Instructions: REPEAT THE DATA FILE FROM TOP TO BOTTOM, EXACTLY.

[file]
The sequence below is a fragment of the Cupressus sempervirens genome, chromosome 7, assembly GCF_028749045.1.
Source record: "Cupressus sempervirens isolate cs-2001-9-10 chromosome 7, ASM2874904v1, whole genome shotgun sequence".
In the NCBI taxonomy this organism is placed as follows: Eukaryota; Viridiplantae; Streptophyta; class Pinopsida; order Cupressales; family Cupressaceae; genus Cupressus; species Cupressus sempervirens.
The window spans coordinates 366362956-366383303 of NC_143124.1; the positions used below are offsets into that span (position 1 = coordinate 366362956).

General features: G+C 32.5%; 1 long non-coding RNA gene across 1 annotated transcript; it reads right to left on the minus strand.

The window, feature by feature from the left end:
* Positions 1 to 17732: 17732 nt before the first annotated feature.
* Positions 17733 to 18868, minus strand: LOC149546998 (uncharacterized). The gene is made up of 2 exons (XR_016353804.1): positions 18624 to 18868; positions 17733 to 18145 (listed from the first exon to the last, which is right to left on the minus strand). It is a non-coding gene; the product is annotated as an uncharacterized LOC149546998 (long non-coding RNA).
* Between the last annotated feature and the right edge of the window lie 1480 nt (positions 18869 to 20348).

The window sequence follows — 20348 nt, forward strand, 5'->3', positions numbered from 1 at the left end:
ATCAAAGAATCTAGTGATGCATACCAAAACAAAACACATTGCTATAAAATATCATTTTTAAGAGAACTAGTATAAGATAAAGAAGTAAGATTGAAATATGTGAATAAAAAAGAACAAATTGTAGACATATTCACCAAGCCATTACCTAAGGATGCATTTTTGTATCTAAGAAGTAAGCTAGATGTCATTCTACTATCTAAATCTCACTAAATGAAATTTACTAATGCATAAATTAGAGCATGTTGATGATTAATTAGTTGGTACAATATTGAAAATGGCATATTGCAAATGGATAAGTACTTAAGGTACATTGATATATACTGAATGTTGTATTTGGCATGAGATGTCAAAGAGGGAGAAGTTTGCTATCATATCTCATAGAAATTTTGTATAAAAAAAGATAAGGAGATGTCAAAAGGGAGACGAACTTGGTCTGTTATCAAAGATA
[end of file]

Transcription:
The sequence below is a fragment of the Cupressus sempervirens genome, chromosome 7, assembly GCF_028749045.1.
Source record: "Cupressus sempervirens isolate cs-2001-9-10 chromosome 7, ASM2874904v1, whole genome shotgun sequence".
In the NCBI taxonomy this organism is placed as follows: Eukaryota; Viridiplantae; Streptophyta; class Pinopsida; order Cupressales; family Cupressaceae; genus Cupressus; species Cupressus sempervirens.
The window spans coordinates 366362956-366383303 of NC_143124.1; the positions used below are offsets into that span (position 1 = coordinate 366362956).

General features: G+C 32.5%; 1 long non-coding RNA gene across 1 annotated transcript; it reads right to left on the minus strand.

The window, feature by feature from the left end:
* Positions 1 to 17732: 17732 nt before the first annotated feature.
* Positions 17733 to 18868, minus strand: LOC149546998 (uncharacterized). The gene is made up of 2 exons (XR_016353804.1): positions 18624 to 18868; positions 17733 to 18145 (listed from the first exon to the last, which is right to left on the minus strand). It is a non-coding gene; the product is annotated as an uncharacterized LOC149546998 (long non-coding RNA).
* Between the last annotated feature and the right edge of the window lie 1480 nt (positions 18869 to 20348).

The window sequence follows — 20348 nt, forward strand, 5'->3', positions numbered from 1 at the left end:
ATCAAAGAATCTAGTGATGCATACCAAAACAAAACACATTGCTATAAAATATCATTTTTAAGAGAACTAGTATAAGATAAAGAAGTAAGATTGAAATATGTGAATAAAAAAGAACAAATTGTAGACATATTCACCAAGCCATTACCTAAGGATGCATTTTTGTATCTAAGAAGTAAGCTAGATGTCATTCTACTATCTAAATCTCACTAAATGAAATTTACTAATGCATAAATTAGAGCATGTTGATGATTAATTAGTTGGTACAATATTGAAAATGGCATATTGCAAATGGATAAGTACTTAAGGTACATTGATATATACTGAATGTTGTATTTGGCATGAGATGTCAAAGAGGGAGAAGTTTGCTATCATATCTCATAGAAATTTTGTATAAAAAAAGATAAGGAGATGTCAAAAGGGAGACGAACTTGGTCTGTTATCAAAGATA